At the provincial level, three outgoing chief ministers with a military background escaped defeat. Ex-Major Gen. Maung Maung Ohn (DSA-22) ran for a seat (Ann constituency) in the Rakhine state assembly and won. In June 2014, he had been appointed Chief Minister in the aftermath of the communal violence that ravaged parts of the Rakhine State. His constituency also elected in the lower house Thein Swe (DSA-13), a former minister of transport of the junta (2004-10) and USDP high-ranking official. In the Shan provincial parliament (which will be next year the only local assembly, out of fourteen, dominated by military appointees and the USDP), Sao Aung Myat, also a DSA graduate, was re-elected. He may seek, if not in position to retain his chief ministership (all fourteen chief ministers will be appointed by the NLD-elected president, according to the constitution), at least to be appointed speaker of the provincial house, headquartered in Taunggyi.

In Bago region, Nyan Win, the former minister of foreign affairs of the military regime between 2004 and 2010, won his seat back at the Bago regional hluttaw but will not be in position to grab any position of power in a region almost fully controlled by the NLD. In the same constituency where he won (Zigon), Nyan Tun, one of Myanmar’s ex-Navy chiefs and a former IMET student at the U.S. Naval War College, was elected in the lower house. Furthermore, three outgoing army-appointed ministers for Security and Border Affairs (respectively in the Shan state, and in Yangon and Mandalay regions) were also elected provincial legislators.

Several other military retirees and local strongmen snatched a victory in conflict-ridden areas, especially near China’s lawless borders, where they obviously were able to freely canvass voters. Aung Than Htut, the recently retired Chief of Bureau of Special Operations No. 2 grabbed a regional seat in the constituency of Laukkai, at the heart of the war-torn Kokang region. T. Khun Myatt in neighboring Kutkai in northern Shan State (for the lower house) and Zakhung Ting Ying in the Kachin State’s northern areas bordering China and controlled by his militia (formerly known as the New Democratic Army-Kachin, now a Border Guard Force under Tatmadaw command) also won seats.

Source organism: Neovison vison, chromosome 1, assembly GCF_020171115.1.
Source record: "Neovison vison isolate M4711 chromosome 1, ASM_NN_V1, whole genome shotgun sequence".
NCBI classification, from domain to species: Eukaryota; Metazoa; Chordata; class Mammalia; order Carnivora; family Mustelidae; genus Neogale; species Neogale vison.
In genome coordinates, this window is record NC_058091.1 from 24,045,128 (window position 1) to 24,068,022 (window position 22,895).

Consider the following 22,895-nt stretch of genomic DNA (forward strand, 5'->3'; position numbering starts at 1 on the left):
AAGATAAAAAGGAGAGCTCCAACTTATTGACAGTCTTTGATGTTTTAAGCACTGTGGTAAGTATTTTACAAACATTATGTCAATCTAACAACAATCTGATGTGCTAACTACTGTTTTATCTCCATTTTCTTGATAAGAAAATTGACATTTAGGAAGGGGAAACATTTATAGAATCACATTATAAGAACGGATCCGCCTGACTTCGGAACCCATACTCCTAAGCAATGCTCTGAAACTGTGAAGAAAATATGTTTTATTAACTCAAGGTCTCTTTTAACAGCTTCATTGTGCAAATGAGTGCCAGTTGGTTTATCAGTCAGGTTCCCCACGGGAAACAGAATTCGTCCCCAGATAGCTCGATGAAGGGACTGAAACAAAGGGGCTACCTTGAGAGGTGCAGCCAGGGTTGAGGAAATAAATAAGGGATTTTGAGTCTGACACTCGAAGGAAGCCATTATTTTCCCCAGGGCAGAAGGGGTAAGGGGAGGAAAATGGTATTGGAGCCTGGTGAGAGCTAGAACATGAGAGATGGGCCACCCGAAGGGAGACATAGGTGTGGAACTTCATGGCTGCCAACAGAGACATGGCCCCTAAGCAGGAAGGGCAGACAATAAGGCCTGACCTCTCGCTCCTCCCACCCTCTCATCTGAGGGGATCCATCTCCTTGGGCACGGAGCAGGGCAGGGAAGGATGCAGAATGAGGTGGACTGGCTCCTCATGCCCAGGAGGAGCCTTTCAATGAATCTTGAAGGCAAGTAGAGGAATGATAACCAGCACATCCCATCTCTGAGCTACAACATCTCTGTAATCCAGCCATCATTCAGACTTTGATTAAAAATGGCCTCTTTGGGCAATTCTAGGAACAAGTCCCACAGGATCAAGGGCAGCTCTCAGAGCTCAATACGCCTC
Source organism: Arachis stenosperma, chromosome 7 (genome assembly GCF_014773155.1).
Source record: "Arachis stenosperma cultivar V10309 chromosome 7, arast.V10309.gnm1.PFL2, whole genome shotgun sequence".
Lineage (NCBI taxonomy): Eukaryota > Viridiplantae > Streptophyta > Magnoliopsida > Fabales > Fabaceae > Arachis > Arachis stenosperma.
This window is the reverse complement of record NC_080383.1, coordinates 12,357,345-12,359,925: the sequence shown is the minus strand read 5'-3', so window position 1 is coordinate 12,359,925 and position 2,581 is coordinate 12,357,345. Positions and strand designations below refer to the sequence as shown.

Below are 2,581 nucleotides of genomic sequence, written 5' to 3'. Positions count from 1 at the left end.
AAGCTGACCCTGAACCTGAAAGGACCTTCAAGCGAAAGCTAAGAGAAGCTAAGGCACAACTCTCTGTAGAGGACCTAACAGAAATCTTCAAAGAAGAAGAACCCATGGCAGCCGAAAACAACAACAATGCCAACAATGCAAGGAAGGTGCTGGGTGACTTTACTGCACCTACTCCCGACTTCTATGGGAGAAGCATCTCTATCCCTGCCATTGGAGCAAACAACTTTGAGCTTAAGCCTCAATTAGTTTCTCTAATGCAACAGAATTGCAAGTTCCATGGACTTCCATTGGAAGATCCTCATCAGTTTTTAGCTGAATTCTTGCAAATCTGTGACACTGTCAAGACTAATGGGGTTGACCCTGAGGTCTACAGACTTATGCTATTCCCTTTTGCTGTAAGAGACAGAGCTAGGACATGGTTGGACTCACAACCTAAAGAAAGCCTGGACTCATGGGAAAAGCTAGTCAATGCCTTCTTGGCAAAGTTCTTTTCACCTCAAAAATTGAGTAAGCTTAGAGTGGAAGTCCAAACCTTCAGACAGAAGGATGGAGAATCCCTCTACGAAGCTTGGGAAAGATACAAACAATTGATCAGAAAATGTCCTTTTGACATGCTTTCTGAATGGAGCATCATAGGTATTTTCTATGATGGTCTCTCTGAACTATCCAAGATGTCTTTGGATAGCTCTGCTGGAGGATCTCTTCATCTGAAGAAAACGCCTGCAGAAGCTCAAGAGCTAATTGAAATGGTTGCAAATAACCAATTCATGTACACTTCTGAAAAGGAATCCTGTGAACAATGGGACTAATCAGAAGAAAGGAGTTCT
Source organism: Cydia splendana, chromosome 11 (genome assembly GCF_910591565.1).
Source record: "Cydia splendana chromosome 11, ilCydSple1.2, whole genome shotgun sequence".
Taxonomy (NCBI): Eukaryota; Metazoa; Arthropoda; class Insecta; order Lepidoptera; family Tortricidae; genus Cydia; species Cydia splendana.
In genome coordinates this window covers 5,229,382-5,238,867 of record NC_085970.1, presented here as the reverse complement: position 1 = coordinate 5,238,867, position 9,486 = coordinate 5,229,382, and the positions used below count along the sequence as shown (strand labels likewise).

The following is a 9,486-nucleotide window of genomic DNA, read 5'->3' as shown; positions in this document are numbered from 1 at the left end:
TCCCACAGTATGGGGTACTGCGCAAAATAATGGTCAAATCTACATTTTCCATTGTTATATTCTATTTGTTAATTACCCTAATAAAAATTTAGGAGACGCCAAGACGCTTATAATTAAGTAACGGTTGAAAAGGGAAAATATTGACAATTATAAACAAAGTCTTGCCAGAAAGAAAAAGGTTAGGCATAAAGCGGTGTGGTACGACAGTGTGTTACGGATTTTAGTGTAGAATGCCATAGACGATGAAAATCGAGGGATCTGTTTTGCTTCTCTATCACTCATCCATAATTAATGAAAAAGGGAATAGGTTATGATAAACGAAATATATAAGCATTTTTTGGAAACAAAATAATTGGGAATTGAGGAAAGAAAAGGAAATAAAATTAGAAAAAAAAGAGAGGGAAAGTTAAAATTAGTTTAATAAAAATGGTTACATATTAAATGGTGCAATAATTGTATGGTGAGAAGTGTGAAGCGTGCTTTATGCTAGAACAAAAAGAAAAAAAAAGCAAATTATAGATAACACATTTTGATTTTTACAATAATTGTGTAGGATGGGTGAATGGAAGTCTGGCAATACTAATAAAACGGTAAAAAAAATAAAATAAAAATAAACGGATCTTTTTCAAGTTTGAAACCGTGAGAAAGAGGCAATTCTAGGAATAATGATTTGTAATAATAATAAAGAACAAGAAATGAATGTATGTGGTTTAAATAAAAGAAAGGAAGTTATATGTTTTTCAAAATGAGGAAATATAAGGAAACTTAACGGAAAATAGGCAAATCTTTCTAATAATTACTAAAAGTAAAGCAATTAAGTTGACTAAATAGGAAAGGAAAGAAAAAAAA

Only two retired officers will stand in the next legislature as independent legislators: Soe Thane (in the upper house), the ambitious minister in President Thein Sein’s outgoing office, and Tin Aye (an eponym of the chairman of the electoral commission) in the lower house. It will be interesting to see whether they will play politics along with the military parliamentary bloc, the USDP or remain effectively autonomous and even join hands with the NLD. Among its new legislators in the lower house, the NLD will count on three DSA graduates. Observers will soon wonder whether their names will top the list of NLD’s presidential hopefuls – according to the 2008 Constitution indeed, presidential candidates should be “acquainted with security affairs”. Soe Htay was elected in the constituency Kawkareik in Kayin state, where he defeated another ex-colonel, who was deputy minister during the junta heydays; Aung Win won a seat in the constituency of Hmawbi, a military base north of Yangon; and Tin Nu in Manaung, Rakhine State. The NLD also pushed forward a current member of a Union parliamentary commission, with an educational military background (a Master in Defense Studies). He won a seat at the upper house for the Sagaing region No. 8.